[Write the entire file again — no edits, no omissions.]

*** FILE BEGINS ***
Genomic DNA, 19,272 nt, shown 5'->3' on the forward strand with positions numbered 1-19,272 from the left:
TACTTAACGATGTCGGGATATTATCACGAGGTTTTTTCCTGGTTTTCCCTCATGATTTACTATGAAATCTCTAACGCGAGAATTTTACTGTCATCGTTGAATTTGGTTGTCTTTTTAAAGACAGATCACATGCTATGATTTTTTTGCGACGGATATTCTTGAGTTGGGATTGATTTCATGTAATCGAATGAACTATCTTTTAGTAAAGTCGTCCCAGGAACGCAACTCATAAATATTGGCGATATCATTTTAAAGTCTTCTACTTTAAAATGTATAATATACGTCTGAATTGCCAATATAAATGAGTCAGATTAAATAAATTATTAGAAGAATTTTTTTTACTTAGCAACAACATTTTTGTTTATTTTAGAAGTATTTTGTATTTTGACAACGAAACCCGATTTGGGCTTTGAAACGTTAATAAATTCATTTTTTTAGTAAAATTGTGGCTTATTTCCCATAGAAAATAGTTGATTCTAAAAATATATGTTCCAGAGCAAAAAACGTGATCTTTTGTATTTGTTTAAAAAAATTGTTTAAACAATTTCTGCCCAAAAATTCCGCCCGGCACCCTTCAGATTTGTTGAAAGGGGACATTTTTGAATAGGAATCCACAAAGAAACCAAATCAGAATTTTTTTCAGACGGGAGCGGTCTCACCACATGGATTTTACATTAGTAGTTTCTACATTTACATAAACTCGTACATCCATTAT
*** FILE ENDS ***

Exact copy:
Genomic DNA, 19,272 nt, shown 5'->3' on the forward strand with positions numbered 1-19,272 from the left:
TACTTAACGATGTCGGGATATTATCACGAGGTTTTTTCCTGGTTTTCCCTCATGATTTACTATGAAATCTCTAACGCGAGAATTTTACTGTCATCGTTGAATTTGGTTGTCTTTTTAAAGACAGATCACATGCTATGATTTTTTTGCGACGGATATTCTTGAGTTGGGATTGATTTCATGTAATCGAATGAACTATCTTTTAGTAAAGTCGTCCCAGGAACGCAACTCATAAATATTGGCGATATCATTTTAAAGTCTTCTACTTTAAAATGTATAATATACGTCTGAATTGCCAATATAAATGAGTCAGATTAAATAAATTATTAGAAGAATTTTTTTTACTTAGCAACAACATTTTTGTTTATTTTAGAAGTATTTTGTATTTTGACAACGAAACCCGATTTGGGCTTTGAAACGTTAATAAATTCATTTTTTTAGTAAAATTGTGGCTTATTTCCCATAGAAAATAGTTGATTCTAAAAATATATGTTCCAGAGCAAAAAACGTGATCTTTTGTATTTGTTTAAAAAAATTGTTTAAACAATTTCTGCCCAAAAATTCCGCCCGGCACCCTTCAGATTTGTTGAAAGGGGACATTTTTGAATAGGAATCCACAAAGAAACCAAATCAGAATTTTTTTCAGACGGGAGCGGTCTCACCACATGGATTTTACATTAGTAGTTTCTACATTTACATAAACTCGTACATCCATTAT